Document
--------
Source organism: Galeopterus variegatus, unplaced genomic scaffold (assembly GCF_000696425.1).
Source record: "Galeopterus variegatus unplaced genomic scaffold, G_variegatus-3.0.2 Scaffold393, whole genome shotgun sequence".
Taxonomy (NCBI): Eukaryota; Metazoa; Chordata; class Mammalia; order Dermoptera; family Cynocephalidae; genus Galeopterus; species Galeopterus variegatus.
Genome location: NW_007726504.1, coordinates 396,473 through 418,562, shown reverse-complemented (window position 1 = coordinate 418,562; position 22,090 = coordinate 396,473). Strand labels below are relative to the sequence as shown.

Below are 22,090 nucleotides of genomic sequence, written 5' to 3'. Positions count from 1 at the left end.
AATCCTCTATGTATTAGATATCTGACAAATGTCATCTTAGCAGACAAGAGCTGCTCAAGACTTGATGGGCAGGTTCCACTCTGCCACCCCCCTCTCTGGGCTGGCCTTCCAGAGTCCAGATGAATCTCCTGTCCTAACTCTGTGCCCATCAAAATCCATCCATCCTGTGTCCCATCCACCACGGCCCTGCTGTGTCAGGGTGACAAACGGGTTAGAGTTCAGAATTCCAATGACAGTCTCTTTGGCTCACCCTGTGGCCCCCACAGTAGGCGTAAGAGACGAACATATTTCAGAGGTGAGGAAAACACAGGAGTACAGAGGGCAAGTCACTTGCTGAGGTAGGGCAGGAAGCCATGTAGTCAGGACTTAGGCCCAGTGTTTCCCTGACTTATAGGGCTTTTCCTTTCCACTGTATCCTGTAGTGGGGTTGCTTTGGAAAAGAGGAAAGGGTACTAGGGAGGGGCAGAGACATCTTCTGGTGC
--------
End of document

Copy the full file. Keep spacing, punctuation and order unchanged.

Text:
Source organism: Galeopterus variegatus, unplaced genomic scaffold (assembly GCF_000696425.1).
Source record: "Galeopterus variegatus unplaced genomic scaffold, G_variegatus-3.0.2 Scaffold393, whole genome shotgun sequence".
Taxonomy (NCBI): Eukaryota; Metazoa; Chordata; class Mammalia; order Dermoptera; family Cynocephalidae; genus Galeopterus; species Galeopterus variegatus.
Genome location: NW_007726504.1, coordinates 396,473 through 418,562, shown reverse-complemented (window position 1 = coordinate 418,562; position 22,090 = coordinate 396,473). Strand labels below are relative to the sequence as shown.

Below are 22,090 nucleotides of genomic sequence, written 5' to 3'. Positions count from 1 at the left end.
AATCCTCTATGTATTAGATATCTGACAAATGTCATCTTAGCAGACAAGAGCTGCTCAAGACTTGATGGGCAGGTTCCACTCTGCCACCCCCCTCTCTGGGCTGGCCTTCCAGAGTCCAGATGAATCTCCTGTCCTAACTCTGTGCCCATCAAAATCCATCCATCCTGTGTCCCATCCACCACGGCCCTGCTGTGTCAGGGTGACAAACGGGTTAGAGTTCAGAATTCCAATGACAGTCTCTTTGGCTCACCCTGTGGCCCCCACAGTAGGCGTAAGAGACGAACATATTTCAGAGGTGAGGAAAACACAGGAGTACAGAGGGCAAGTCACTTGCTGAGGTAGGGCAGGAAGCCATGTAGTCAGGACTTAGGCCCAGTGTTTCCCTGACTTATAGGGCTTTTCCTTTCCACTGTATCCTGTAGTGGGGTTGCTTTGGAAAAGAGGAAAGGGTACTAGGGAGGGGCAGAGACATCTTCTGGTGC